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Stock and commodity prices may signal rebound

Stock markets report every day on individual wild horses in a stampeding herd of companies. Each horse, or company, is scored against itself.

Stock markets report every day on individual wild horses in a stampeding herd of companies. Each horse, or company, is scored against itself. Stock and commodity exchanges make money because a lot of people like to gamble on horse races, and because a lot of institutional investors have to put their money on at least one horse in the stampede.

The feature that makes these races interesting for an economist is information. The gamblers want to predict which horses will move faster than the herd. Some of the gamblers are very smart and they can afford to buy good information.

At least in theory the resulting stock prices reveal the balance of opinion among informed investors. That suggests that mining supply leaders could reverse-engineer trends in stock prices to see where the smart money thinks the mining industry is going.

Since mining uses a lot of heavy equipment, an increase in the stock prices of heavy equipment companies usually signals optimism about mining as well as downstream opportunities for the supply sector.

The stocks of major mining equipment suppliers have risen sharply in the last year. Atlas Copco’s share price has been rising since January 2016. Caterpillar has gone from a low of $56.90 on January 5, 2016 to $94.65 as I write this. Volvo has gone from $73 to $108. John Deere bottomed in January at $73 and has risen to $105. Komatsu bottomed in February at JPY1566 and is now at JPY2640. Hitachi seems to have bottomed in July at JPY403 and is now at JPY651. Joy Global has gone from $9 to $28 over the year.

Commodity prices can also be a leading indicator for the supply sector. Certain key commodities can be a signal for mining in general. Where mining goes, mining suppliers should plan to follow.

Historically, “Doctor Copper” has been the metal that predicts the state of the economy best. The economy simply can’t grow without raising copper demand. Building construction consumes 45 per cent of copper production. Electric and electronic products, consumer goods and transportation equipment consume another 47 per cent. Any expected increase in demand should drive the price of copper up. And if investors around the world think that copper prices are going up, the price of copper stocks should also go up. Mining suppliers can check their forecasts for the industry by looking at the price of copper.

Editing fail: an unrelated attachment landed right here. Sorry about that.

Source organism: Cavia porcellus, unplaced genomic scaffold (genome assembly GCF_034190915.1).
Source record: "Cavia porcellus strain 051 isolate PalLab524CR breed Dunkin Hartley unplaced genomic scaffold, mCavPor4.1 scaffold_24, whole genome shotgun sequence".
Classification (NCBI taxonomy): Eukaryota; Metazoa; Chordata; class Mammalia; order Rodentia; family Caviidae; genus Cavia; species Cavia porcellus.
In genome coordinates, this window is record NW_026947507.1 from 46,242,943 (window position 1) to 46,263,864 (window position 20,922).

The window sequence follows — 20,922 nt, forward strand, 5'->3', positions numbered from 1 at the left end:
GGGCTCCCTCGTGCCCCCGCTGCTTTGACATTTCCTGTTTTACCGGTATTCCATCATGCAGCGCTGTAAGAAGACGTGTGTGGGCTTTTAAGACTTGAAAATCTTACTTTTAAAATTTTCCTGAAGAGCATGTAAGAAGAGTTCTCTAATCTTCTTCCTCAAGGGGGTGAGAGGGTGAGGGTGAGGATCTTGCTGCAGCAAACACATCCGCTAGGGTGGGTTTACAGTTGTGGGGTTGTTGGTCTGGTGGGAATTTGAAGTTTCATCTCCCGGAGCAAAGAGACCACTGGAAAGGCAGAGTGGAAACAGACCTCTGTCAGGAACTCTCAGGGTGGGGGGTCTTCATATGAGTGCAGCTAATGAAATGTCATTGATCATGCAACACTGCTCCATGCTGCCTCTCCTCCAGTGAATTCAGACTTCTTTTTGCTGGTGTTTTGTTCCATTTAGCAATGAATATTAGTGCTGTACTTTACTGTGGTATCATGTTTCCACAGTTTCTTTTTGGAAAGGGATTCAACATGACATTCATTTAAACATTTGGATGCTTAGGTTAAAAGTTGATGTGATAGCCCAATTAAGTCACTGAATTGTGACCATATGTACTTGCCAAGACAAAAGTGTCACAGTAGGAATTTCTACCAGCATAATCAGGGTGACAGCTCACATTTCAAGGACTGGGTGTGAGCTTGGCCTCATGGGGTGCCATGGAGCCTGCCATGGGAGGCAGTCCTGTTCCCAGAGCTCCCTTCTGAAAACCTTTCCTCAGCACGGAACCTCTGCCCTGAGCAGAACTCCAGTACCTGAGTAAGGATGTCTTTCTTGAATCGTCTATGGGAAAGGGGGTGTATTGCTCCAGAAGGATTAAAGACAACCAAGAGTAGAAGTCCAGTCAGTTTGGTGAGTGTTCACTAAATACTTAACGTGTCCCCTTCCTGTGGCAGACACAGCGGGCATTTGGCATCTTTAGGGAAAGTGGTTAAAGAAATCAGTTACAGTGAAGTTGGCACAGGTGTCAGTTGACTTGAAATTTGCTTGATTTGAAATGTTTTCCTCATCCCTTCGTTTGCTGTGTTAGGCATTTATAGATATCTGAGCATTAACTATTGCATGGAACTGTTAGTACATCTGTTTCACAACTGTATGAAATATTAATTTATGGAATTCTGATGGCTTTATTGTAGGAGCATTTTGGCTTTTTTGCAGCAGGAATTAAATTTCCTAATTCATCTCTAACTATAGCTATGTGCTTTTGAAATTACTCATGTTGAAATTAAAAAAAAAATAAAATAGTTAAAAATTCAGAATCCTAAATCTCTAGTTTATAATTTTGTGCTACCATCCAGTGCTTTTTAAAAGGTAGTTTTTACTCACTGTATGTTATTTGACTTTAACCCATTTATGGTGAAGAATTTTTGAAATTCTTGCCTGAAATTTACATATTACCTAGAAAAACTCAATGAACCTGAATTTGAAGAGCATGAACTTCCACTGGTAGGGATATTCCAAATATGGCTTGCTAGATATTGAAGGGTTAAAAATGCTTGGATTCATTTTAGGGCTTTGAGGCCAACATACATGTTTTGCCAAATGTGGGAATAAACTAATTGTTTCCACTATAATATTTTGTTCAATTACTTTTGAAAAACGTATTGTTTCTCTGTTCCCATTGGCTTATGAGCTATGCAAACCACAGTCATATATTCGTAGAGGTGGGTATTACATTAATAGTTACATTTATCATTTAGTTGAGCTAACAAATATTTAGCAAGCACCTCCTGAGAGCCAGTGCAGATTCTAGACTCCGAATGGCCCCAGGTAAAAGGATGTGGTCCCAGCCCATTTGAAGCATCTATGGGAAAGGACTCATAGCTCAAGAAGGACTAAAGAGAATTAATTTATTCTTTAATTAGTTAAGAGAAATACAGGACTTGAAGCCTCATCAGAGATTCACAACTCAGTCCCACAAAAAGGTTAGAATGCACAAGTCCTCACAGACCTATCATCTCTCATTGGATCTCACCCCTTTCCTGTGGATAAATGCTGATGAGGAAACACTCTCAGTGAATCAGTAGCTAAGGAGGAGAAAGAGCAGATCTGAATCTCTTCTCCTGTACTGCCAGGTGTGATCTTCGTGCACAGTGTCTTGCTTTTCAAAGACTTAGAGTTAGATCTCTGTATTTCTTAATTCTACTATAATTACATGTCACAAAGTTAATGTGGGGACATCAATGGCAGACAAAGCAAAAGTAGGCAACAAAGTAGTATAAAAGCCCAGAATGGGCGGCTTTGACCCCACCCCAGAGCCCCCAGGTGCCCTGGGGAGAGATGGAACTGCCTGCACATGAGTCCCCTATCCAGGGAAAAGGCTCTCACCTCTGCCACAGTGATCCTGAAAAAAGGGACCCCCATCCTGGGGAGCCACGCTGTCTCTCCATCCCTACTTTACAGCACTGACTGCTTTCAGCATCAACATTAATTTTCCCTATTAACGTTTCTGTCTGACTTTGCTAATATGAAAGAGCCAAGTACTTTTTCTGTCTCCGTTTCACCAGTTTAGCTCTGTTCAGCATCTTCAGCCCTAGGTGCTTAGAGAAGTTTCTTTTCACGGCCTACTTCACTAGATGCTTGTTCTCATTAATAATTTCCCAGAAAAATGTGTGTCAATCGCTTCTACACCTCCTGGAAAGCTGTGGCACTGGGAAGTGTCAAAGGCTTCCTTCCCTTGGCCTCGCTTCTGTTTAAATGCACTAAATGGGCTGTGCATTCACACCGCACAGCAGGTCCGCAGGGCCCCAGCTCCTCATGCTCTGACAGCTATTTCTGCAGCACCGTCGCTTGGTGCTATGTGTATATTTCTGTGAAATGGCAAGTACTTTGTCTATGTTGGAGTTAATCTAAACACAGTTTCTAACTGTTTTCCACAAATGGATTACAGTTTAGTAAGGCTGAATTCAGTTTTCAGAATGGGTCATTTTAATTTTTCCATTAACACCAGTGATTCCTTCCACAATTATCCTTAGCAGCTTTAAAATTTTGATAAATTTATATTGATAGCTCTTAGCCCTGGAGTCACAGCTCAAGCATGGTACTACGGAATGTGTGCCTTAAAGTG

Good news. The stock prices of copper miners have been rising throughout 2016. Glencore, for example, has gone from $73.50 in January to $317.70. BHP Billiton and Rio Tinto have been rising since January. Southern Copper Corp. has risen 50 per cent in 2016. Investors are obviously expecting growing demand for copper.

Copper prices are not providing an equally clear signal, however. Copper prices and stock indices went in different directions after 2012. Both the TSX and the New York Stock Exchange were climbing in 2012 and continued well into 2015. Copper prices reached an astonishing height in 2011 then started falling steadily. Faith in the price of copper as a leading indicator collapsed. The decline was so steady and so strong that it would have reached zero in June of 2021 unless something changed. Something did change. In January 2016, the price trend suddenly flattened out. Since September, the copper price has jumped 30 per cent. Dr. Copper may be back.

Or not. Demand is growing but capacity has been growing at least as fast, putting downward pressure on the price. In October, the International Copper Study Group forecast a balanced market, suggesting that prices will not rise a great deal in 2017. Longer-term forecasts, from Wood-Mackenzie for example, indicate a growing shortfall in capacity.

Rising copper prices are not necessary for suppliers to do well: they are just one, often-useful indicator that we may be moving into an economic expansion. Much more important is the long-run increase in world demand and production which will lead to growing demand for supplies of all sorts. The long run decline in grades will also increase input requirements. The signals coming from both stock prices and metal prices suggest suppliers may soon be struggling to keep up. It just might be time to start planning for expansion.